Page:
2008 – Umaga
Leading up to the previous year's Royal Rumble, Umaga was one of WWE's biggest rising stars. He was working in the main event picture, leading to a Match Of The Year candidate at the Rumble with John Cena. He looked like he was poised to become the next big heel for the company, but his feud with Cena was more to give Cena a major obstacle to overcome (go figure) than to actually get Umaga over.
He had a good run in the 2008 Rumble, lasting over 26 minutes and just about making it to the final four. However, the summer of 2008 saw him tear a ligament in his knee, causing him to miss six months of action. He returned on January 30th, 2009 and floated around in a couple feuds that went nowhere... only to be released from the company four months later. News broke that he had his second Wellness Policy violation, and when he refused to go to rehab, the company decided to fire him.
Six months after being released... Eddie “Umaga” Fatu was dead. At 36 years old, he shuffled off this mortal coil due to a heart attack, and the official cause of death listed as acute toxicity from a combination of hydrocodone (painkiller), carisoprodol (Soma muscle relaxers), and diazepam (Valium anti-anxiety medication). Yet another unfortunate wrestling “statistic”.
It really does boggle the mind to think about guys like this, spiraling out of control, falling so hard, so fast. It gets even crazier when you think about it happening to guys soon after they enter a Royal Rumble in the 14th spot.
2009 – Finlay
When you think of the rough, rugged style of wrestling in the United Kingdom, and the tough wrestlers to be birthed by the style, Dave “Fit” Finlay is almost always one of the first names that comes to mind. He was never going to “wow” you with flips and acrobatics. No, as his WWE entrance theme so eloquently put it, he simply loved to fight. He had a successful in-ring career all over the world before settling down in America with WCW and then WWE, where he was a solid midcard performer for years.
This Royal Rumble curse has hit many people, but it's hard to make a full argument that Finlay is one of those people. Two years after his #14 spot, he was fired from WWE. Working as a Producer, he put together a house show segment that saw The Miz interrupt the American national anthem in order to gain extra heel heat. Many in attendance were offended, and someone had to pay for it. Finlay, to his credit, took full responsibility for what he did. Instead of it truly being curse-induced, it ended up being nothing more than a minor bump in the road. After wrestling on the independent scene for a year, Finlay was rehired by WWE in the same Producer role, which is a gig he has had ever since.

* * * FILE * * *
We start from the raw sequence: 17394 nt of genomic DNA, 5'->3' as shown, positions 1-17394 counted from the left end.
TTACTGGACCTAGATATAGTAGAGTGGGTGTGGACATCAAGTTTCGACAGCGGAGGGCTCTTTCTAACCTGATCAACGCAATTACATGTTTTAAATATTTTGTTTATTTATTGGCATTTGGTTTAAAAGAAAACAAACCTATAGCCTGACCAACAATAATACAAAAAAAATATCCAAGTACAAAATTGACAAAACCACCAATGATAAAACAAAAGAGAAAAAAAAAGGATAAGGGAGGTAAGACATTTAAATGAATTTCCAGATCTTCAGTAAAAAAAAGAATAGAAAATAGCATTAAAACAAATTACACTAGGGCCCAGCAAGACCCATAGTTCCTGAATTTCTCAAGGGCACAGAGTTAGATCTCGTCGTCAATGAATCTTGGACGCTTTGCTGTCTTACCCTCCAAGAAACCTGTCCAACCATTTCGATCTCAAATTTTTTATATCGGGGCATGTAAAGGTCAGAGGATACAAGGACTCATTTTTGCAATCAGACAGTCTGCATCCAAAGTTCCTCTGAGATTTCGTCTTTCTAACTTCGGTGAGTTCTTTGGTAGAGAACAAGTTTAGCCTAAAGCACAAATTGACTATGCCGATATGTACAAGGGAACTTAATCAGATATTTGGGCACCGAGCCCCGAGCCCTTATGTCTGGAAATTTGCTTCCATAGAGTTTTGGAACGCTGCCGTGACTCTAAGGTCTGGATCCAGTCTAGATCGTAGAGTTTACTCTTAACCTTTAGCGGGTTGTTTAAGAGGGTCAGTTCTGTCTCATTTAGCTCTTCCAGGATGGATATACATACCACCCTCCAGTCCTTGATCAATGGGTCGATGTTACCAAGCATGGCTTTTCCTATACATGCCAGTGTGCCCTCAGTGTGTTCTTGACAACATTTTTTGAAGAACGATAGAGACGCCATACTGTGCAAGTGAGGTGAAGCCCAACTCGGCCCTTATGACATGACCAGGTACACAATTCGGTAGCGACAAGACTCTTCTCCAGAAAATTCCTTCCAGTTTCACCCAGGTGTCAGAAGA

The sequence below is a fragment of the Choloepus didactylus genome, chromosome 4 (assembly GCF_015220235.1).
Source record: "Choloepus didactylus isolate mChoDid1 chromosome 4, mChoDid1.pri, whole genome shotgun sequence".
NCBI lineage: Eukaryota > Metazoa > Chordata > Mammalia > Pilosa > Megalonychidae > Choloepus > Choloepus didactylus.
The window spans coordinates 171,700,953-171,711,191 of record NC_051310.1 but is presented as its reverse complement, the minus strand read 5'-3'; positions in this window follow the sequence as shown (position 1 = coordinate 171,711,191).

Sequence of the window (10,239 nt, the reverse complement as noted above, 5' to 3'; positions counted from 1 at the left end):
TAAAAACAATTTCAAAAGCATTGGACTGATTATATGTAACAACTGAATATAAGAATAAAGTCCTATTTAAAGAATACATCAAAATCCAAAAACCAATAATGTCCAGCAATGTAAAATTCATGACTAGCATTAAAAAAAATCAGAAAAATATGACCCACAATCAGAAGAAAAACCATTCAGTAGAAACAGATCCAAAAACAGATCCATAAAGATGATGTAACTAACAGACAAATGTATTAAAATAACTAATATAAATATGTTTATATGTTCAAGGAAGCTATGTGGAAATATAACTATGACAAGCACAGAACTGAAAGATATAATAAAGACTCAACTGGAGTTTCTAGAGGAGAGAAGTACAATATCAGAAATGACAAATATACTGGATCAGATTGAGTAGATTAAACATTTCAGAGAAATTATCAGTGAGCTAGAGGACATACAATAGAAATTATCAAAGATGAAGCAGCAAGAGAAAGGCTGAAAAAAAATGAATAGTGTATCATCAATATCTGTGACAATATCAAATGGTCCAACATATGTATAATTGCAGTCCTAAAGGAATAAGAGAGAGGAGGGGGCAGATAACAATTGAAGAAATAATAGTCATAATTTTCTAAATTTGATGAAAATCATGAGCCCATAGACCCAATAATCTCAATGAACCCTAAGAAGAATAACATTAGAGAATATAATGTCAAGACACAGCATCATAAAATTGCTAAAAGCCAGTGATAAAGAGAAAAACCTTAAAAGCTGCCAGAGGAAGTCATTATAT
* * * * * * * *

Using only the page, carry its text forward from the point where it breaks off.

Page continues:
Maybe the curse was simply afraid of messing with someone who has the legitimate tough guy reputation that Finlay has?
2010 – MVP
MVP was always an interesting person to talk about when he was in WWE. Many people felt that he was a future main event star. They felt he had a unique “look” to go with his in-ring skills, natural charisma, and mic skills. Whether you agree with that or not, though, things just never came together for him in that way.
His 2010 was pretty pedestrian, by all standards. He was always involved in some sort of a title feud, but he lost every single one of his big matches, basically treading water all year long. Eventually, he would ask the company for his release, and would be granted that release in December. He would then go to New Japan, where he became the company's first IWGP Intercontinental Champion, but that ended up not really going anywhere, either. After New Japan, it was TNA that would come knocking on the man's door.
His arrival in TNA was met poorly by fans. He came in as a kayfabe “investor” in the company, and nobody was buying it. After a heel turn, it was rumored that he was scheduled to become the next TNA World Champion, but right before that could happen, he blew out his knee. He would be replaced in the story by Bobby Lashley, who would go on to become the new champion. Once he returned to the ring after his injury, he never had the same momentum he had before he took time off. After a few months of not doing much, he was released after a contract dispute between TNA and Lucha Underground.
Speaking of LU, they would go on to hire MVP in March of last year. One week later, he was released after inadvertently violating the terms of his contract by interviewing members of the LU roster for his podcast. It was one of the sillier ways to be fired that we've seen in wrestling.
All of that adds up, folks. He fell down the proverbial totem pole in WWE, was unable to find anything lasting anywhere else, and has been released by two different companies for dumb reasons. Sounds like a curse victim to me.
2011 – Chris Masters
When you look at Chris Masters, it's like you're staring at a Vince McMahon wet dream come true. He received a few different pushes, of various sizes, all without being able to wrestle all that well. But hey, he had a really good physique, so... good for him, I guess.
By the time 2011 rolled around, though, his pushes were a thing of the past. He had been relegated to a comedy role that was only making shows like Superstars. Whenever he would appear on a top line show, he would lose. During the festivities of the 2011 Draft, Masters was sent over to Raw, but never appeared in a match on the show. Three months after the Draft, WWE released him altogether. A few months later, he posted a selfie on Twitter with a gun aimed at his head, and received a lot of heat for it. He was rumored to have been drunk at the time, but was forced to apologize and to try and convince the world that he didn't want to kill himself. All in all, another instance of someone entering the Rumble at #14, then not even having their WWE job soon thereafter, followed by shenanigans outside the ring.
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